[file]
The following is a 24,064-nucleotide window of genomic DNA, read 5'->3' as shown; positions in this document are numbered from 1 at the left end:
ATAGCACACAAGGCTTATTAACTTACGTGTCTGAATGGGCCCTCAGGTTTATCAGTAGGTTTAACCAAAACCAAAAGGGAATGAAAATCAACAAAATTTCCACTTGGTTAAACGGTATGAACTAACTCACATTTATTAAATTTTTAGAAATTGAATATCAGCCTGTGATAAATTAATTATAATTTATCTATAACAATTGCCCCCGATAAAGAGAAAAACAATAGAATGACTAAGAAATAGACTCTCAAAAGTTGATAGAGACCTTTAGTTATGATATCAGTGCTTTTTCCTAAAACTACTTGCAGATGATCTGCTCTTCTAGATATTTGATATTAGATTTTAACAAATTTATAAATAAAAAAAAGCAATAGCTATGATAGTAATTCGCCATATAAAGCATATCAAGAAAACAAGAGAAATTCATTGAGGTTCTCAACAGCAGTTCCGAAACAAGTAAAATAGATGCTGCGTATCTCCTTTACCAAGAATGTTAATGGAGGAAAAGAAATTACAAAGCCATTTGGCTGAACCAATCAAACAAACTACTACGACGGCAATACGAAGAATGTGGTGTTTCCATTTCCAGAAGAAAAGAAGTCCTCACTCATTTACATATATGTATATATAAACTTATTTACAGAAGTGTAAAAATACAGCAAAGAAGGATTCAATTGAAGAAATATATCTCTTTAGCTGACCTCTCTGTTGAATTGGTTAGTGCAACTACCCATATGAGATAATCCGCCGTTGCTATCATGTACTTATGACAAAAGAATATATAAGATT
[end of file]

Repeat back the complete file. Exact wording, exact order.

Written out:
The following is a 24,064-nucleotide window of genomic DNA, read 5'->3' as shown; positions in this document are numbered from 1 at the left end:
ATAGCACACAAGGCTTATTAACTTACGTGTCTGAATGGGCCCTCAGGTTTATCAGTAGGTTTAACCAAAACCAAAAGGGAATGAAAATCAACAAAATTTCCACTTGGTTAAACGGTATGAACTAACTCACATTTATTAAATTTTTAGAAATTGAATATCAGCCTGTGATAAATTAATTATAATTTATCTATAACAATTGCCCCCGATAAAGAGAAAAACAATAGAATGACTAAGAAATAGACTCTCAAAAGTTGATAGAGACCTTTAGTTATGATATCAGTGCTTTTTCCTAAAACTACTTGCAGATGATCTGCTCTTCTAGATATTTGATATTAGATTTTAACAAATTTATAAATAAAAAAAAGCAATAGCTATGATAGTAATTCGCCATATAAAGCATATCAAGAAAACAAGAGAAATTCATTGAGGTTCTCAACAGCAGTTCCGAAACAAGTAAAATAGATGCTGCGTATCTCCTTTACCAAGAATGTTAATGGAGGAAAAGAAATTACAAAGCCATTTGGCTGAACCAATCAAACAAACTACTACGACGGCAATACGAAGAATGTGGTGTTTCCATTTCCAGAAGAAAAGAAGTCCTCACTCATTTACATATATGTATATATAAACTTATTTACAGAAGTGTAAAAATACAGCAAAGAAGGATTCAATTGAAGAAATATATCTCTTTAGCTGACCTCTCTGTTGAATTGGTTAGTGCAACTACCCATATGAGATAATCCGCCGTTGCTATCATGTACTTATGACAAAAGAATATATAAGATT